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Lone, aka Matt Cutler, has always had something of a jazz musician's feel for rhythm. His tracks aren't straight-up floor-fillers, but they won't tie you in knots either. Instead, they swing at an easy pace, baiting you into motion with lush neon textures and hooky melodies. This sort of music can sometimes find itself on the boundary of the danceable and not, of individual and club listening. But so far, Cutler has walked that line adroitly, and Reality Testing is another hefty testament to his reputation as a stellar producer.

Unsurprisingly, last year's six-minute masterpiece 'Airglow Fires' and its B-Side 'Begin to Begin' are placed at the heart of the album, showcasing a Jon Hopkins-esque skill for making repetition enjoyable. Both are airy and agile, dealing in the aforementioned jazzy rhythms, and sitting pretty in an album of similarly upbeat, energetic, polyphonic dance music. However, the linearity of 'Airglow Fires' seems to be an exception here - Reality Testing sees a Cutler much more willing to chop and change. At times he does so with such subtlety you might barely figure the textures shifting, whilst at others it's marked. 'Restless City', for example, has a percussive intro just long enough to pull you under, before a quivering, almost comical, but incredibly catchy synth line kicks in, and then the vocals: "When I say real, I mean reality real. I mean real real life."

It's a sign of confidence that he's willing to change tack so regularly, and the album feels all the more lively because of it. Voices fade in for brief snippets, only to disappear into Cutler's swimming layers of sound. There are moments of ethereal angelic chants, or twinkling, and there's even a small spoken word interlude layered under the warm tones of 'Stuck'. 2 is 8', with its shouting children sample and brassy swagger, feels like an older hip-hop instrumental daubed in synth; 'Coincidences' also has the cadence of hip-hop.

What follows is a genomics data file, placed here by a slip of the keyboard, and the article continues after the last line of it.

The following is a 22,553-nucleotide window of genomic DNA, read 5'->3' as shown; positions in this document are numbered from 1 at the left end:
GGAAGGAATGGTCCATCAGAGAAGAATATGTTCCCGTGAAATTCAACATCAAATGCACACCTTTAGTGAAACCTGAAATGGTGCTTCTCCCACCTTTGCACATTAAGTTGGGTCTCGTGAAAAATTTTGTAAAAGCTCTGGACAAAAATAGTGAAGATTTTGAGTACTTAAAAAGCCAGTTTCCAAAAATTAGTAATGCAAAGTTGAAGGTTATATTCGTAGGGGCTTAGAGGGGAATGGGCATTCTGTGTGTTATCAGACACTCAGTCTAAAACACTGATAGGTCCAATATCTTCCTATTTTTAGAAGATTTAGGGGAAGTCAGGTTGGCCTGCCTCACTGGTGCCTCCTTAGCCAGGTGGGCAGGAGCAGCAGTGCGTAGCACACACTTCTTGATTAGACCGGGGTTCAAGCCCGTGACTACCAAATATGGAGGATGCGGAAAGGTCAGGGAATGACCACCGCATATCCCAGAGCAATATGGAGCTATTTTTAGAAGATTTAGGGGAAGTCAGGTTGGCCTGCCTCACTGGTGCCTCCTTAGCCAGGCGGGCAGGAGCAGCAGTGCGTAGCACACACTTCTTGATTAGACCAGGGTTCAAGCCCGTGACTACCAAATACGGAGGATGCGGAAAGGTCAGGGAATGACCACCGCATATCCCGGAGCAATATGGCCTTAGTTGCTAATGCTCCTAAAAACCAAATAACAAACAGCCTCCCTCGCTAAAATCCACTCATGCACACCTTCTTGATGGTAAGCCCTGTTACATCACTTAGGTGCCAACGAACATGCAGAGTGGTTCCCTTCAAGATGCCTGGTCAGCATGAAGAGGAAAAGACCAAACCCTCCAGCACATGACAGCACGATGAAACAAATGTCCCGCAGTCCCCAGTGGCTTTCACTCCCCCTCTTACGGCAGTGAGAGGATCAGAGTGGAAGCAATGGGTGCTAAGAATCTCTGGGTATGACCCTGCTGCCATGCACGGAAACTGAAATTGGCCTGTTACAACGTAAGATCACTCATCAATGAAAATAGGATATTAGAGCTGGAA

It's this widening of scope, combined with such a strong sense of identity, which makes Reality Testing tick over beautifully. That it still has the slightly fantastic, over-saturated colour of Galaxy Garden, whilst introducing an even broader range of influences - hip-hop, house, techno and more (lounge anyone?) are present - speaks volumes not only of Cutler's raw talent, which was never in doubt, but of a newfound ambition to match it.

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